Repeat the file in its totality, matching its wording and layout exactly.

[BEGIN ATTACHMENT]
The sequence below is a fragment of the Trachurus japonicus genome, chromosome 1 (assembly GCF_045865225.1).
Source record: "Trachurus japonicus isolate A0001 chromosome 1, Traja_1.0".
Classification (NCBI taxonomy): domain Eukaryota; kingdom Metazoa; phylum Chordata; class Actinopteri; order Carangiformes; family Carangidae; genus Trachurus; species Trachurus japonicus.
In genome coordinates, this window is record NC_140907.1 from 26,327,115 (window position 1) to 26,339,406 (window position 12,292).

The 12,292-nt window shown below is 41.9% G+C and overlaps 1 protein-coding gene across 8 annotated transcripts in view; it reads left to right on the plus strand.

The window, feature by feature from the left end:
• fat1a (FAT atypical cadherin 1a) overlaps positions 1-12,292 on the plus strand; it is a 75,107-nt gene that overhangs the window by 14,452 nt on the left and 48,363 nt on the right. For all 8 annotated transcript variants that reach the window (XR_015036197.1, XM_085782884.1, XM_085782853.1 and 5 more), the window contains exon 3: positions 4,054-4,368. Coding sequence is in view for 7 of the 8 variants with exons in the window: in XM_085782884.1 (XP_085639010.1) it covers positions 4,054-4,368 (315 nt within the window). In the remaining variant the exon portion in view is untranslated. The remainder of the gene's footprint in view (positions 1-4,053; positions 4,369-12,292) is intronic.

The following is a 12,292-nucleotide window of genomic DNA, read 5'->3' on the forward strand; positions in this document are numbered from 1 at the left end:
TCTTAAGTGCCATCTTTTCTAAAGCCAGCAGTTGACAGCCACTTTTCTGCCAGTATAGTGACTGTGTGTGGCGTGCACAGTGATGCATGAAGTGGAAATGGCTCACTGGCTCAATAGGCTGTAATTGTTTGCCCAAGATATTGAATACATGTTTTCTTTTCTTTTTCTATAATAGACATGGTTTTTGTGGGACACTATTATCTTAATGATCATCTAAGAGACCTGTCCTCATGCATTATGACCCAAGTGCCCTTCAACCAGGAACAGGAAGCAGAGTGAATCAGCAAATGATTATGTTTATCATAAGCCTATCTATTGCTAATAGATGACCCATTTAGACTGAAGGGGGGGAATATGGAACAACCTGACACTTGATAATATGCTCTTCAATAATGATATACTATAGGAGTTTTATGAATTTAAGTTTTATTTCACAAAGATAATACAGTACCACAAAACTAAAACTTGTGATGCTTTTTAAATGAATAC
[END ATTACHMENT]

The sequence below is a fragment of the Trachurus japonicus genome, chromosome 1 (assembly GCF_045865225.1).
Source record: "Trachurus japonicus isolate A0001 chromosome 1, Traja_1.0".
Classification (NCBI taxonomy): domain Eukaryota; kingdom Metazoa; phylum Chordata; class Actinopteri; order Carangiformes; family Carangidae; genus Trachurus; species Trachurus japonicus.
In genome coordinates, this window is record NC_140907.1 from 26,327,115 (window position 1) to 26,339,406 (window position 12,292).

The 12,292-nt window shown below is 41.9% G+C and overlaps 1 protein-coding gene across 8 annotated transcripts in view; it reads left to right on the plus strand.

The window, feature by feature from the left end:
• fat1a (FAT atypical cadherin 1a) overlaps positions 1-12,292 on the plus strand; it is a 75,107-nt gene that overhangs the window by 14,452 nt on the left and 48,363 nt on the right. For all 8 annotated transcript variants that reach the window (XR_015036197.1, XM_085782884.1, XM_085782853.1 and 5 more), the window contains exon 3: positions 4,054-4,368. Coding sequence is in view for 7 of the 8 variants with exons in the window: in XM_085782884.1 (XP_085639010.1) it covers positions 4,054-4,368 (315 nt within the window). In the remaining variant the exon portion in view is untranslated. The remainder of the gene's footprint in view (positions 1-4,053; positions 4,369-12,292) is intronic.

The following is a 12,292-nucleotide window of genomic DNA, read 5'->3' on the forward strand; positions in this document are numbered from 1 at the left end:
TCTTAAGTGCCATCTTTTCTAAAGCCAGCAGTTGACAGCCACTTTTCTGCCAGTATAGTGACTGTGTGTGGCGTGCACAGTGATGCATGAAGTGGAAATGGCTCACTGGCTCAATAGGCTGTAATTGTTTGCCCAAGATATTGAATACATGTTTTCTTTTCTTTTTCTATAATAGACATGGTTTTTGTGGGACACTATTATCTTAATGATCATCTAAGAGACCTGTCCTCATGCATTATGACCCAAGTGCCCTTCAACCAGGAACAGGAAGCAGAGTGAATCAGCAAATGATTATGTTTATCATAAGCCTATCTATTGCTAATAGATGACCCATTTAGACTGAAGGGGGGGAATATGGAACAACCTGACACTTGATAATATGCTCTTCAATAATGATATACTATAGGAGTTTTATGAATTTAAGTTTTATTTCACAAAGATAATACAGTACCACAAAACTAAAACTTGTGATGCTTTTTAAATGAATAC